Some time ago, ASUS announced their plans to enter the sound card market, with models targeting primarily gamers. This information was received with a solid amount of scepticism, as we could seldom see anyone who thought that a fresh sound card could beat Creative X-Fi models. However, Creative caused quite a deal of controversy recently with some of its decisions (we refer here primarily to Vista drivers & software, which you have to pay the postage for, should you want to have them on a CD; the download is free, naturally) and the displeased customers have set a few forums on fire. This was a crucial moment to enter the market, and ASUS used it to the maximum. Of course, the product itself has to be up to par, and read on to see whether it is.
Xonar was built with truly the best elements. The core of the card is ASUS’ AV200 High Definition sound processor with 192 KHz/24-bit capabilities. There are also four 24-bit BurrBrown PWM1976 DAC converters for the digital input, with a declared Signal-to-Noise ratio of 123 dB, one Cirrus Logic CS5381 DAC for the analog input, declared to 120 dB, six NEC relays and ten Texas Instruments operational amplifiers. Aside from that, the card itself is top-quality, all of the electrolytes are plated, and the black PCB also contributes to the looks. Xonar is for the major part covered with an aluminium body which protects the card from any external interference. The only “naked” surface on the card proudly carries the Dolby Digital and DTS logos.
Xonar was clearly made for gamers. The main thing that leads to that conclusion are the LEDs spread all over the card. Six of these are located inside the analog inputs, each being differently coloured to make connecting easier in dark conditions. This is very useful for anyone who has ever had the need to crawl behind the case with a flashlight in order to simply connect something to the sound card. Beside these ones, there is also an orange “circle” on the EMI shield, lit by two large LEDs located beneath it.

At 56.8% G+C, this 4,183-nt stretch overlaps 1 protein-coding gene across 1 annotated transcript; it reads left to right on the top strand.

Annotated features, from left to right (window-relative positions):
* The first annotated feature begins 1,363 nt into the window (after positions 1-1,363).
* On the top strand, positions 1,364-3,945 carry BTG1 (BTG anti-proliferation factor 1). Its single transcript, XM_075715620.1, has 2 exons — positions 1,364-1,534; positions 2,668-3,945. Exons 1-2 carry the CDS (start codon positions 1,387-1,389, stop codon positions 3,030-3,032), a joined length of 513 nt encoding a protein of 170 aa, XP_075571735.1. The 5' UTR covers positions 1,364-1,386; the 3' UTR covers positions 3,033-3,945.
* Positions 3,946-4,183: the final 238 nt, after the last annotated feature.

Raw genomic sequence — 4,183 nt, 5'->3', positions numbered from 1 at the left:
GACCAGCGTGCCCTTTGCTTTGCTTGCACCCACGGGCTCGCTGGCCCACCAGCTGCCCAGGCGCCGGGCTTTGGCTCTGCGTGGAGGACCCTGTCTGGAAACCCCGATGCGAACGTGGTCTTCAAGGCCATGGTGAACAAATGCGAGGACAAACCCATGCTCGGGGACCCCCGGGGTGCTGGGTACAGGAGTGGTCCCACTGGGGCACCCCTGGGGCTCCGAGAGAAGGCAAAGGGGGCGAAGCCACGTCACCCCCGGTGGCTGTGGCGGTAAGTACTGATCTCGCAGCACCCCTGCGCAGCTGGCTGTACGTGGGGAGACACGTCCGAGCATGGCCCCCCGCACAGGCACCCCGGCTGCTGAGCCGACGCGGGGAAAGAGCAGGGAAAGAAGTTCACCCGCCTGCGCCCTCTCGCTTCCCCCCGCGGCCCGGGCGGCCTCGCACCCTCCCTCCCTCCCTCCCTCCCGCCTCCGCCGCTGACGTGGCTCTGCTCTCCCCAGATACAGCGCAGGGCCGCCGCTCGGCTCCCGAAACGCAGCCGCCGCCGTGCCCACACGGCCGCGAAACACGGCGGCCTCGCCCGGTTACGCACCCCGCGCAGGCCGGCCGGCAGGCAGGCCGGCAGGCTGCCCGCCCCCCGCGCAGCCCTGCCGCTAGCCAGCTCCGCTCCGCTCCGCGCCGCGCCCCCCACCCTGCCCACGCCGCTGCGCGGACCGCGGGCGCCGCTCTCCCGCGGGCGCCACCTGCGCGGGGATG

As far as support is concerned, Dolby’s technologies certainly aren’t missing. Dolby Headphone, Virtual Speaker, Pro Logic Iix and Digital Live are all present. And so is DTS Connect, which comprises DTS Interactive Encoder and DTS NEO: PC. Gamers will appreciate EAX 2.0 and Aureal3D 1.0 support the most, and Xonar sports ASIO 2.0, DirectSound and OpenAL compatibility as well. Many consider the lack of a newer EAX version a flaw, but as Creative has exclusive rights to EAX version 3.0 and higher, this cannot be considered the manufacturer’s mistake.
To say that the box content is rich would be a tremendous understatement. ASUS is definitely ahead of its competition. Beside the card, we found no less than four 3.5 mm-RCA cables, a Sony optical S/PDIF cable and a couple of adapters for it. Software-wise, the buyer gets the driver disc, full versions of PowerDVD 7.0, CakeWalk Production Plus, and Abletion Live 6 Lite, which really speaks for itself. From this particular aspect, Xonar is really a complete product, no doubts about that.